Clients will always respect you if they are told upfront what can be done and what cannot. Limit their expectations and you can surprise them afterwards. Always manage expectations. Never promise something you cannot deliver. There are things you can save in post production, however, remember that post can be very time consuming and hence an expensive solution to something that could have been addressed at the capture stage.

Getting it right in camera is still valid.

Enjoy the experiments as the sun rises over Saigon!

Sunrise over Saigon.

Sunrise over Saigon black & white version.

Sunrise over Saigon.

Detail of Saigon River.

Detail of the Bitexco Financial Tower.

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Photography

On location in Ho Chi Minh City, the outtakes

On the road.

Getting up early seems to be the norm these days. Previously, while doing an assignment for a five star hotel/resort, we got up early for the sunrise shots. Today was a different assignment all together, however, up early we got. Assembled at six am. Our first video project. Yes, video. Once the job is done and released, more details will follow. In the meantime, enjoy the shots I did in between location moves and set ups. Only a few as I got to do b-roll later on, yay!

I still believe it is the best way of learning, on the job, hands on. Very much like my apprenticeship way back in the early ’90’s in Norway. Stay curious, one of my favourite motto’s. Video is now officially my newly discovered curiosity project and I am happy to be part of a great team, big yay!

Saigon skyline.

Roadside stall.

Worker offloading cargo from river boat.

Worker offloading cargo from river boat.

On the road.

On the road.

Walking on the road.

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Photography

Chasing the morning light along Saigon river

This is what you get by getting up early. Beautiful light. The road to yourself. Yes, it is a Sunday morning. Hardly any traffic. Fast forward 24 hours and you have the traffic jams. Sunday is a day of rest in most countries. Rest can be many things. It can be a stay in bed longer day or a day by the poolside or home doing nothing day. To me, nothing is more refreshing than to jump on the bike, cameras loaded and chase the good light. A perfect start of a very relaxing Sunday, or shall we say, Fun day.

The city looks peaceful from Thu Thiem bridge. First stop.

The red gate in District 2 and a few minutes patience.

Riverside view of Saigon skyline.

Red gate close up and the new Bitexco Financial Tower.

Closer view of the Bitexco Financial Tower.

From the peaceful start and stroll through the green scenery along the waterways, you suddenly notice that the country never stand still. Builders are at work. Like yin and yang, beauty and the beast, two takes on the scenery. Enjoy the industrial age on a Sunday morning!

Detail from work site.

Smoke fills the air.

Cranes at the docks.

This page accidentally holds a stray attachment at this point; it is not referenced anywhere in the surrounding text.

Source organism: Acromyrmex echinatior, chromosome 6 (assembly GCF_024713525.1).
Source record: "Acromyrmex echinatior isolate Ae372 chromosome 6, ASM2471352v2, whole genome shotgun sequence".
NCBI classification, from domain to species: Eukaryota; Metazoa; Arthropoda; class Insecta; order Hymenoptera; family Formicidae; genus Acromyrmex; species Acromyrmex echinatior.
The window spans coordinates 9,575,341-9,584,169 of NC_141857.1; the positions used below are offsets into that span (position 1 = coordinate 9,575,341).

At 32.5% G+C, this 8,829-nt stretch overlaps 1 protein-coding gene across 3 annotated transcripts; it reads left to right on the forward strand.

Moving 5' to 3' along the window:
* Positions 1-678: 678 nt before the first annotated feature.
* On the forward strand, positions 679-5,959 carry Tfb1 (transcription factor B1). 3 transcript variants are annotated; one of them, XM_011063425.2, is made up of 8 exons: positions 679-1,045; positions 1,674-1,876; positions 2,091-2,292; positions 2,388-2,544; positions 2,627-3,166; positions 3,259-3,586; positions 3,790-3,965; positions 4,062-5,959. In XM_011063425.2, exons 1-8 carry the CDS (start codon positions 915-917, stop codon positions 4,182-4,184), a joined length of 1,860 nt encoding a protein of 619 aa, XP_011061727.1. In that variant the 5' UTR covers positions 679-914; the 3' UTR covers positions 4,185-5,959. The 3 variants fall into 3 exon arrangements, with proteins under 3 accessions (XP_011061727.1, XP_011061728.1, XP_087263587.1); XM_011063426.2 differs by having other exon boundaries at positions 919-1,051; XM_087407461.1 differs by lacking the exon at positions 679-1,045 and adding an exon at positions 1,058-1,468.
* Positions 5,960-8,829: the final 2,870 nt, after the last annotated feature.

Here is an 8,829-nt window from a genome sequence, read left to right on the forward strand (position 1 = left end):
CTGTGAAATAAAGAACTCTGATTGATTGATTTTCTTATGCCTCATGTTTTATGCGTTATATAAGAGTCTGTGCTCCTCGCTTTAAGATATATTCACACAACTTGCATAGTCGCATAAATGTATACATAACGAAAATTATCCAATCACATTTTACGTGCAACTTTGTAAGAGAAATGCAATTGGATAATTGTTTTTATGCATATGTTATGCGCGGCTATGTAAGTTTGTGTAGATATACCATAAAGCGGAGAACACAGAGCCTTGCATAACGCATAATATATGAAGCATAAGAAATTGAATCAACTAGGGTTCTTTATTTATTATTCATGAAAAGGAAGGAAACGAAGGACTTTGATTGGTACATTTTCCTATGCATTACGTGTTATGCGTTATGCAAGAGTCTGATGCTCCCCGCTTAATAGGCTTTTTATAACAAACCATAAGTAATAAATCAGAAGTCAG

Cleared land for development with the cranes in the background.

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Photography

Learning. Stay curious. Evolve.

I have always enjoyed reading. During my students days in London I could easily add 70 plus books a year. It did help to work as a part-time barista for one of the larger bookstores. A perfect fit. Decent coffee and good books. These days, most of my reading is done online, something my Twitter stream reflects.

When asked about what I love about my job I normally say it is that I get to learn something new all the time. Meeting new people. Seeing new places. Doing something different. No assignment is never really the same. That’s what I tell myself. To start fresh. Each time.

Standing outside the gates at the Hospital for Tropical Diseases I didn’t know what I was going to learn, however, I knew I would be walking away with more knowledge than I arrived with. I was there to document the research programme funded by the Wellcome Trust.  It was a different place. Past and present, life and death, young and old. Contrasts.

Mural of red-headed cranes in the courtyard

Hospital for Tropical Diseases.

Shrine at the Hospital for Tropical Diseases.

Playing volleyball in the grounds of the Hospital for Tropical Diseases.

Entrance to the Viet Anh Ward.

Interior Viet-Anh Ward.

Patient visit.

Lead by example. One of my favorites from the assignment.

Health check.

OUCRU stairway.

Work in progress.

Testing.

Serotyping shigella in the microbiology lab.

Working on biochemical identification of bacteria.

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CreativeMorning, Photography

A very creative morning with Adrian Jones

Coffee served by Malongo.

A big thank you to Malongo for serving great coffee and The Tin Foil Grill for the excellent food. Enjoy the images below from the event.

The guests arrived and found time for some mingling with one of the organizers, Sandrine.

David, another organizer together with Adrian Jones.

David kicking off the event.